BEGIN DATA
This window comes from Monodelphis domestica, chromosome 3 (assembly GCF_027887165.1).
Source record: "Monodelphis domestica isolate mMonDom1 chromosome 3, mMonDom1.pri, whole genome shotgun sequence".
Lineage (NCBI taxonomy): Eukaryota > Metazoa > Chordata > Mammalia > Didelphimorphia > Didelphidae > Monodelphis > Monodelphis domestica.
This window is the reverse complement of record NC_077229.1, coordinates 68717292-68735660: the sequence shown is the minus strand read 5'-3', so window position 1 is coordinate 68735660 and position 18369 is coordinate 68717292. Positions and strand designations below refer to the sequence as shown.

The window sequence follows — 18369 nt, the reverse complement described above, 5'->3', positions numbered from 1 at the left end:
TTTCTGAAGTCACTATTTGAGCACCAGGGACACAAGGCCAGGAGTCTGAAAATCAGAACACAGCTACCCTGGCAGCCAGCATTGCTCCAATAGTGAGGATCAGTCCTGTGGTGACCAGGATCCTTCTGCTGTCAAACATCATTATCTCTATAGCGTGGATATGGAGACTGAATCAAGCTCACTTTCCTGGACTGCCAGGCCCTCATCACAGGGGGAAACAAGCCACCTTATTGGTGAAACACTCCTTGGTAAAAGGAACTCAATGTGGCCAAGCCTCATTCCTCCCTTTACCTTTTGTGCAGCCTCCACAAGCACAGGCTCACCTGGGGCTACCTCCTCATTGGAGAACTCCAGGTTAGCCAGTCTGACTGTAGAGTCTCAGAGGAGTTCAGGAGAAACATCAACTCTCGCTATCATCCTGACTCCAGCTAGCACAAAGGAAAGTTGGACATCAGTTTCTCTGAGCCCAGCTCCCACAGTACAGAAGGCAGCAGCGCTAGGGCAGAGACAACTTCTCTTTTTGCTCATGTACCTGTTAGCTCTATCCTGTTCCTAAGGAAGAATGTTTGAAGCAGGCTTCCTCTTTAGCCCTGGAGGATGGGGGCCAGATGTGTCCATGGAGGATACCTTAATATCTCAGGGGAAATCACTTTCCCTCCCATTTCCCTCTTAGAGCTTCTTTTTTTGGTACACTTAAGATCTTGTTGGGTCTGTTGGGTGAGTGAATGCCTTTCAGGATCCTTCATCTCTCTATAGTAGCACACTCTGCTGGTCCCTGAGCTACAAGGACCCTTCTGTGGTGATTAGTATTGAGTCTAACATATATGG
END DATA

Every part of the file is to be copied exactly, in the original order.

This window comes from Monodelphis domestica, chromosome 3 (assembly GCF_027887165.1).
Source record: "Monodelphis domestica isolate mMonDom1 chromosome 3, mMonDom1.pri, whole genome shotgun sequence".
Lineage (NCBI taxonomy): Eukaryota > Metazoa > Chordata > Mammalia > Didelphimorphia > Didelphidae > Monodelphis > Monodelphis domestica.
This window is the reverse complement of record NC_077229.1, coordinates 68717292-68735660: the sequence shown is the minus strand read 5'-3', so window position 1 is coordinate 68735660 and position 18369 is coordinate 68717292. Positions and strand designations below refer to the sequence as shown.

The window sequence follows — 18369 nt, the reverse complement described above, 5'->3', positions numbered from 1 at the left end:
TTTCTGAAGTCACTATTTGAGCACCAGGGACACAAGGCCAGGAGTCTGAAAATCAGAACACAGCTACCCTGGCAGCCAGCATTGCTCCAATAGTGAGGATCAGTCCTGTGGTGACCAGGATCCTTCTGCTGTCAAACATCATTATCTCTATAGCGTGGATATGGAGACTGAATCAAGCTCACTTTCCTGGACTGCCAGGCCCTCATCACAGGGGGAAACAAGCCACCTTATTGGTGAAACACTCCTTGGTAAAAGGAACTCAATGTGGCCAAGCCTCATTCCTCCCTTTACCTTTTGTGCAGCCTCCACAAGCACAGGCTCACCTGGGGCTACCTCCTCATTGGAGAACTCCAGGTTAGCCAGTCTGACTGTAGAGTCTCAGAGGAGTTCAGGAGAAACATCAACTCTCGCTATCATCCTGACTCCAGCTAGCACAAAGGAAAGTTGGACATCAGTTTCTCTGAGCCCAGCTCCCACAGTACAGAAGGCAGCAGCGCTAGGGCAGAGACAACTTCTCTTTTTGCTCATGTACCTGTTAGCTCTATCCTGTTCCTAAGGAAGAATGTTTGAAGCAGGCTTCCTCTTTAGCCCTGGAGGATGGGGGCCAGATGTGTCCATGGAGGATACCTTAATATCTCAGGGGAAATCACTTTCCCTCCCATTTCCCTCTTAGAGCTTCTTTTTTTGGTACACTTAAGATCTTGTTGGGTCTGTTGGGTGAGTGAATGCCTTTCAGGATCCTTCATCTCTCTATAGTAGCACACTCTGCTGGTCCCTGAGCTACAAGGACCCTTCTGTGGTGATTAGTATTGAGTCTAACATATATGG